When I bought my MIA Fender jazz V, I had them order it especially for me. I was in the shop when the shipment came and I was the first one to open up the box :D No greasy fingers of smelly 13 year olds (no offense all of you thirteen year olds out there) ever touched my bass :) Wohoo!
  12. MatW


    May 10, 2000
    UK, Swindon
    You think that's bad. Once I took a bass into a shop for some minor repairs. When I came to pick it up some days later I noticed some kid had helped himself to my bass and was slapping the hell out of it. I though: 'yeah, help yourself you cheeky git!' Needless to say I don't use that shop anymore.
  13. dabshire


    Dec 15, 2002
    McKinney, TX
    Help a stupid American....

    Define "cheeky git"

  14. brianrost

    brianrost Gold Supporting Member

    Apr 26, 2000
    Boston, Taxachusetts
    I walked into a mom and pop music store one day about 20 years ago and found two shiny, "brand new" 15 year old axes on display (a Gibson EB-2 bass and a Fender Coronado 12 string guitar) :eek:
  15. The Reverend, the Ken Smith, the Warwicks and the Hohner in Rín for example. Has the Zon cleared yet?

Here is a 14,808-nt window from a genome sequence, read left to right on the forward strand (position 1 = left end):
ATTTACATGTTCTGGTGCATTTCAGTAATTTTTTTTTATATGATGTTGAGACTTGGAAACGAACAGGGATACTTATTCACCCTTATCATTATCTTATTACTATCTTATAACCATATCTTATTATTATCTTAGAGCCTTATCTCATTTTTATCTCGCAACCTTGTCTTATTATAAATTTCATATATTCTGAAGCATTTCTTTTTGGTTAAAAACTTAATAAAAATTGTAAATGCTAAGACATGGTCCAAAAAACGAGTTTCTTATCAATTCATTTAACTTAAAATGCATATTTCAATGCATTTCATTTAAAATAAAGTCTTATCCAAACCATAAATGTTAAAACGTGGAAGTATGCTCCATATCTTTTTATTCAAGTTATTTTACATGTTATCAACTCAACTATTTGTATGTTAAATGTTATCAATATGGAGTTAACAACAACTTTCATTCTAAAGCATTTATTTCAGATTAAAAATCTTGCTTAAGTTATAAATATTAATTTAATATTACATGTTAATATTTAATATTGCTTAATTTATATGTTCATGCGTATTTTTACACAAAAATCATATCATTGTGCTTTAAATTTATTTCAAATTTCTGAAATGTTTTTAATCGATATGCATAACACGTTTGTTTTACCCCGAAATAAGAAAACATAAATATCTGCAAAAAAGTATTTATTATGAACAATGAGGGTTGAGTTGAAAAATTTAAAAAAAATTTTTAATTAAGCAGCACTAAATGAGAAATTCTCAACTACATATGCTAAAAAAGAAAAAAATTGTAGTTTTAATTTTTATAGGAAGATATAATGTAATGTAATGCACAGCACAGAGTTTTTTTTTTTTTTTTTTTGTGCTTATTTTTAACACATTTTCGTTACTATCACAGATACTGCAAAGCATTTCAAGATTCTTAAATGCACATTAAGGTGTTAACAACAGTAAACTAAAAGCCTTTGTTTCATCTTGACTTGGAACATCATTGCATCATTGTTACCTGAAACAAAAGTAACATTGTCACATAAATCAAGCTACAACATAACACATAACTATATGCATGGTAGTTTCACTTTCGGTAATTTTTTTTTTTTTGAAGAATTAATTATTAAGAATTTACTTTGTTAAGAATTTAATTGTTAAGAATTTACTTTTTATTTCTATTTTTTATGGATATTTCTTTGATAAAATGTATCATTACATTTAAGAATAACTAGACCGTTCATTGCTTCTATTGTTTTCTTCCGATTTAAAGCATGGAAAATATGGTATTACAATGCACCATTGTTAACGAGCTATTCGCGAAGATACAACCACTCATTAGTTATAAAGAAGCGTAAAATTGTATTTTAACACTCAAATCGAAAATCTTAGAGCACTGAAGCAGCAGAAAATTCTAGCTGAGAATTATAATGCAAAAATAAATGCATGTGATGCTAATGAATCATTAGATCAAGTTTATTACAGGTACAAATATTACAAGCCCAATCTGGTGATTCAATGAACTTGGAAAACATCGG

16. MatW


    May 10, 2000
    UK, Swindon
    :p No prob.

    Cheeky: Impudent, I couldn't believe he helped himself to someone else's bass.

    Git: A mild abusive term, I guess in America you could use S.O.B. or MF, but you can get away with calling most people a git in polite company, as long as they know you're joking. I would suggest calling anyone a MF at a dinner party!

    I should point out that as a typical Englishman I didn't complain. I bit my lower lip, thanked them for doing the work and went home for a nice cup of tea... then I thought about how angry it made me feel for the rest of the weekend. :D
  17. fclefgeoff

    fclefgeoff Supporting Member

    Jan 3, 2002

    That is the coolest. I know ALOT of cheeky gits!
  18. sloppysubs


    Nov 24, 2002
    Swansboro, NC
    yea id have to say that you should get a deal on the things that come off the wall. be it small or big, but i have been to GC and played basses and amps that are all kinds of messed up. knobs, switches...etc. id rather go through the factory.
  19. I guess both ways of buying, in store with cash in hand and the ability to haggle, or buying online both have their advantages.

    I would rather buy what I can see in front of me. This way you know if the bass is messed up in any way.


    If you buy online, you can't haggle, but, you do get a factory fresh bass and no tax! (I've heard rumours this may change soon)

    The online option doesn't give you the opportunity to check stuff out, but, then again with most reputable places you can return something if you don't like it or if it's been damaged. I bought my Jack Casady bass online without ever playing one. I can only assume I got "a good one." ;)


    I feel guilty when I check something out in a store, but, then order it online. :(
  20. fclefgeoff

    fclefgeoff Supporting Member

    Jan 3, 2002

    Why feel guilty? As a consumer you have the right to the best deal, IMO.